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Abu Dhabi, UAEMonday 24 September 2018

New man at the helm for UK energy major seeking to fuel fracking boom

Ineos' CEO Ron Coyle Coyle’s tasks include winning over a sceptical British public, which has doubts about the safety of fracking

The JS Ineon Insight arrives to dock at Grangemouth in Scotland. Andy Buchanan / AFP
The JS Ineon Insight arrives to dock at Grangemouth in Scotland. Andy Buchanan / AFP

Ineos, Britain’s largest closely held company, has taken another step toward creating a shale boom on its side of the Atlantic.

The company promoted Ron Coyle to the chief executive role of its shale division. He has been with Ineos for almost 20 years, most recently as commercial director for its phenol division. He will oversee a subsidiary that includes three of the engineers that helped to start the US hydraulic fracturing, or “fracking,” boom in Texas.

Mr Coyle’s tasks include winning over a sceptical British public, which has been loathe to extend reliance on fossil fuels and has doubts about the safety of fracking. He will also be in charge of a gas exploration campaign criss-crossing England, with success - in the form of commercial quantities of the fuel - not guaranteed.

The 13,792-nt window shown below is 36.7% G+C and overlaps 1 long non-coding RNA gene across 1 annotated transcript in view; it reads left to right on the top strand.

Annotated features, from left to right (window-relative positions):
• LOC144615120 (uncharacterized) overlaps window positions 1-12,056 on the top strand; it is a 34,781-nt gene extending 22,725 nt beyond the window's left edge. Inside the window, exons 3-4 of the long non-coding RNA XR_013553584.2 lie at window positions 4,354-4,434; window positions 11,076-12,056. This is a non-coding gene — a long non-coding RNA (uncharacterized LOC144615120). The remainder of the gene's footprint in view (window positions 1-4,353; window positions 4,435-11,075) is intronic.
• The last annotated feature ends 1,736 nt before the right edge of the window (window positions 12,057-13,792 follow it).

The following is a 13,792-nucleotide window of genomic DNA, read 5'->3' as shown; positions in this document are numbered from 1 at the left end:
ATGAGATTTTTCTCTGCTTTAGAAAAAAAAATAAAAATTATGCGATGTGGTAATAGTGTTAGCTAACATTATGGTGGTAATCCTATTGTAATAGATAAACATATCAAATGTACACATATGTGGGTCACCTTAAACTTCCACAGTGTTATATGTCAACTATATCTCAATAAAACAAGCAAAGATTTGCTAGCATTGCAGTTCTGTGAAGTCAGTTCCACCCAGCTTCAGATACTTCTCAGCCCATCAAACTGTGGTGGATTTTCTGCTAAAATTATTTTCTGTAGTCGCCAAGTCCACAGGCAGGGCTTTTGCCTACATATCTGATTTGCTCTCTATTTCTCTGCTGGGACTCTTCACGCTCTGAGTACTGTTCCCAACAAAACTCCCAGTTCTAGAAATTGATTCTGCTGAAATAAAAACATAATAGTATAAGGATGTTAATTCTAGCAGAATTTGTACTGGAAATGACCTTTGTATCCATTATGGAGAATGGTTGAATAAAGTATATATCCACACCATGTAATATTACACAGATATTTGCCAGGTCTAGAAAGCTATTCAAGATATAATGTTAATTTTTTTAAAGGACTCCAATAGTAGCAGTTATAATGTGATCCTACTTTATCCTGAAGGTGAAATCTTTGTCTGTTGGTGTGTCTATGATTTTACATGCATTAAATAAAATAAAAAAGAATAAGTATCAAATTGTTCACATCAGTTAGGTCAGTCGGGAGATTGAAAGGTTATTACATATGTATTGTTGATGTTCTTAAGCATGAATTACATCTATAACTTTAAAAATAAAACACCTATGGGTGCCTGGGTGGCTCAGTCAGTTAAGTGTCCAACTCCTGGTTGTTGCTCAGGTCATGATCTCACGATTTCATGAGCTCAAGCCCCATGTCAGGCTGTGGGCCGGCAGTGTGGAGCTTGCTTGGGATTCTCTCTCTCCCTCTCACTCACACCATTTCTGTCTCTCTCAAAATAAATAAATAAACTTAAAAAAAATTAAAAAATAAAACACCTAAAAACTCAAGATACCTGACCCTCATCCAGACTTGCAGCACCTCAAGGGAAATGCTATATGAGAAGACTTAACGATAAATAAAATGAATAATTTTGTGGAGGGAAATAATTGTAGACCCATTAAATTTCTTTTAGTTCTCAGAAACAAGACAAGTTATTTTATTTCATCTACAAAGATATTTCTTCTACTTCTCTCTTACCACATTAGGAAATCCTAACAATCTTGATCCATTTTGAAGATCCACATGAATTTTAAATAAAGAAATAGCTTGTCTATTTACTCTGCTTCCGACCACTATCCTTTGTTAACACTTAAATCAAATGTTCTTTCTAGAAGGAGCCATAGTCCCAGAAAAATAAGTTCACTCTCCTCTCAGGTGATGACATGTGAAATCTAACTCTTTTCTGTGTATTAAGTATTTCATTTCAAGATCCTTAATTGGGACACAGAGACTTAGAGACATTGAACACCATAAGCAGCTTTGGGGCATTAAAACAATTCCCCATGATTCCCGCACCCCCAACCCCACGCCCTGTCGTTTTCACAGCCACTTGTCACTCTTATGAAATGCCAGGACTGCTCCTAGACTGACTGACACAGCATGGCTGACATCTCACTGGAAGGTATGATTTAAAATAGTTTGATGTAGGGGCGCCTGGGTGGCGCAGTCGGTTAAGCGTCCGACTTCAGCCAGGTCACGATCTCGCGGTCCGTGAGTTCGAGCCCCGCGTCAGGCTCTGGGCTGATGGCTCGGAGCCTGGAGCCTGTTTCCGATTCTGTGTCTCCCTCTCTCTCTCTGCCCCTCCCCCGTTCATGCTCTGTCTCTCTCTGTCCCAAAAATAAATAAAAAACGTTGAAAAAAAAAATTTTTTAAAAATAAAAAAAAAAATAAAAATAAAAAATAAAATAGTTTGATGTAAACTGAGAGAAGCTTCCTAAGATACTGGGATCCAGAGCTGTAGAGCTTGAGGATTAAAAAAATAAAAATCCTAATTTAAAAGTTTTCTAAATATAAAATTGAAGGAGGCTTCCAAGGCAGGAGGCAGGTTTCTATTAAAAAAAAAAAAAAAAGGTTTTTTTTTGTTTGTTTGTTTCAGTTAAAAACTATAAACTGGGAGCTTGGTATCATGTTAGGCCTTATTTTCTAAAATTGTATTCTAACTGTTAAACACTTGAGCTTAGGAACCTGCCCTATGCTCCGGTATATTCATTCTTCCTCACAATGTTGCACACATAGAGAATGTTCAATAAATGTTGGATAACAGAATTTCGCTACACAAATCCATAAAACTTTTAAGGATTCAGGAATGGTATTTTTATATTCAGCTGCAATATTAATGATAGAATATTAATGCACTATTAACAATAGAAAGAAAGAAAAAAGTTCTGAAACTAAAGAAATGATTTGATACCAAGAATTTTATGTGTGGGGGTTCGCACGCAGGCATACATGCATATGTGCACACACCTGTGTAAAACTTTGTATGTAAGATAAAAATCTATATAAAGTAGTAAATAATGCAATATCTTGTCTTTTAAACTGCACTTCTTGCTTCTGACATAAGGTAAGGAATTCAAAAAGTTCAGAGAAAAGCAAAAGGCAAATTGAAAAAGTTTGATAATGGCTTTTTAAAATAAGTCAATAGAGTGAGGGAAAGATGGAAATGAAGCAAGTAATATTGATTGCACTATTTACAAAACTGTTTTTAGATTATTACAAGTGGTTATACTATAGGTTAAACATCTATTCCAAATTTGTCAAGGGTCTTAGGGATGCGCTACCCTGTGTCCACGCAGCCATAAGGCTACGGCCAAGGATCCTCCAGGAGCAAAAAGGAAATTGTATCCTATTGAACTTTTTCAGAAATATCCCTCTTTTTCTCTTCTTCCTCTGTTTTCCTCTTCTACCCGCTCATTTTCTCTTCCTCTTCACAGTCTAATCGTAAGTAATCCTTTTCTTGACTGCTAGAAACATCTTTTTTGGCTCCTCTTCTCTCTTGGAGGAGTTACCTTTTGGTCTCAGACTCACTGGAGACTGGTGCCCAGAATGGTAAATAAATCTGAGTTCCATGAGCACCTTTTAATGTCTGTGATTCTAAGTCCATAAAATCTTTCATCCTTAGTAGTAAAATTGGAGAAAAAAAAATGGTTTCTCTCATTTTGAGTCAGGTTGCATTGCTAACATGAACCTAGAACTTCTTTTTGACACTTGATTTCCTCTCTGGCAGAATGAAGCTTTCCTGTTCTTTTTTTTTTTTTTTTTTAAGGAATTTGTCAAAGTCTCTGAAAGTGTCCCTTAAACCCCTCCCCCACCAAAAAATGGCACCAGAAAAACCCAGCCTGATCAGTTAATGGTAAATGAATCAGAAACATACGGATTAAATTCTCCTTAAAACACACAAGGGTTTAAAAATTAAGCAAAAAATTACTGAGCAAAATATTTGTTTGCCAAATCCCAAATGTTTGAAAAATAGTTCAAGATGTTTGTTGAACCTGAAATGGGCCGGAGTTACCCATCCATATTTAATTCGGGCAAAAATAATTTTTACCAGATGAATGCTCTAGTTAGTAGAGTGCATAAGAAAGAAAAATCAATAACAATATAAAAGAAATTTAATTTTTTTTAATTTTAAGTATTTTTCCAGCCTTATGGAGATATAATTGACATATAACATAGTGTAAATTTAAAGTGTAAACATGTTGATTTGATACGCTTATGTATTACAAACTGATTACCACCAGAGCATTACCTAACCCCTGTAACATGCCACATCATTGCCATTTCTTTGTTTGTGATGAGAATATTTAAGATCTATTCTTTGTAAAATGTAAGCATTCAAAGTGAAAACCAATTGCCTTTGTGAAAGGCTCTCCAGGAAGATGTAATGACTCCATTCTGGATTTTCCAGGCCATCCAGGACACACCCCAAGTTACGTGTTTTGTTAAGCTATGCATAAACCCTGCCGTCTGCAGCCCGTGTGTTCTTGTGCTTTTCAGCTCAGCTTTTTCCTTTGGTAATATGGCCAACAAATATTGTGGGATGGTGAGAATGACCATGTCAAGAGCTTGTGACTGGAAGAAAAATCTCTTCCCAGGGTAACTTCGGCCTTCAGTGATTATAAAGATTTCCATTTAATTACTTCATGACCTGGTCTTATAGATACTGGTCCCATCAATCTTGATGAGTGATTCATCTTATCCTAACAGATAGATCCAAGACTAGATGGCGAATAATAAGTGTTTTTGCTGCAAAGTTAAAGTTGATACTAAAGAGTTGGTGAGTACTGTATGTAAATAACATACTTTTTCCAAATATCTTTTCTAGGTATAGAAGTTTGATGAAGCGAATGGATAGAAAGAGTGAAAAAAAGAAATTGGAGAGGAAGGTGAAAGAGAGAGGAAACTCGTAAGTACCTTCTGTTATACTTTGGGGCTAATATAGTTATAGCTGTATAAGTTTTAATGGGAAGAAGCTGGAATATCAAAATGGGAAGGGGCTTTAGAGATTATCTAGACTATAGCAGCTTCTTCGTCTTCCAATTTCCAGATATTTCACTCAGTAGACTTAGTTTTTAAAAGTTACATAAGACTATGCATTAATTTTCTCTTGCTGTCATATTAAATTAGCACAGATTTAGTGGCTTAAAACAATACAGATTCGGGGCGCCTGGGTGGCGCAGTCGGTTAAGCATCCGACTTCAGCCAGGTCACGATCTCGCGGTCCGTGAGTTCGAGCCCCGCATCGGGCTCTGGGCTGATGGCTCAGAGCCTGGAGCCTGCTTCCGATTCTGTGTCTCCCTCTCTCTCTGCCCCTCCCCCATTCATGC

Ineos’ fracking plans are already underway. The company is the largest holder of UK shale gas exploration licences, with more than 1 million acres (405,000 hectares). It foresees drilling dozens of wells within the next year, and has submitted planning applications for two sites in northern England and proposed a third.

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The company has said exploring shale gas is the best option for Britain, which may import almost 80 per cent of its gas by 2035 and is reducing its reliance on more carbon-intensive coal. Still, support for domestic exploration remains low, with only 16 per cent of the public approving of shale gas extraction, according to a government survey. A third of Britons disapprove, and the Labour Party and Liberal Democrat Party pledged to ban fracking in their party manifestos before June’s general election.

Concerns intensified in 2011 when fracking caused two earthquakes in north-west England. Although they were barely felt, the government put a one-year ban on the practice before saying it could be done safely. Two companies, Cuadrilla Resources, which caused the earthquakes, and Third Energy UK Gas have permission to frack wells in the UK and expect to complete the work by next year.

Mr Coyle has already started his new post, replacing Gary Haywood, who retired.

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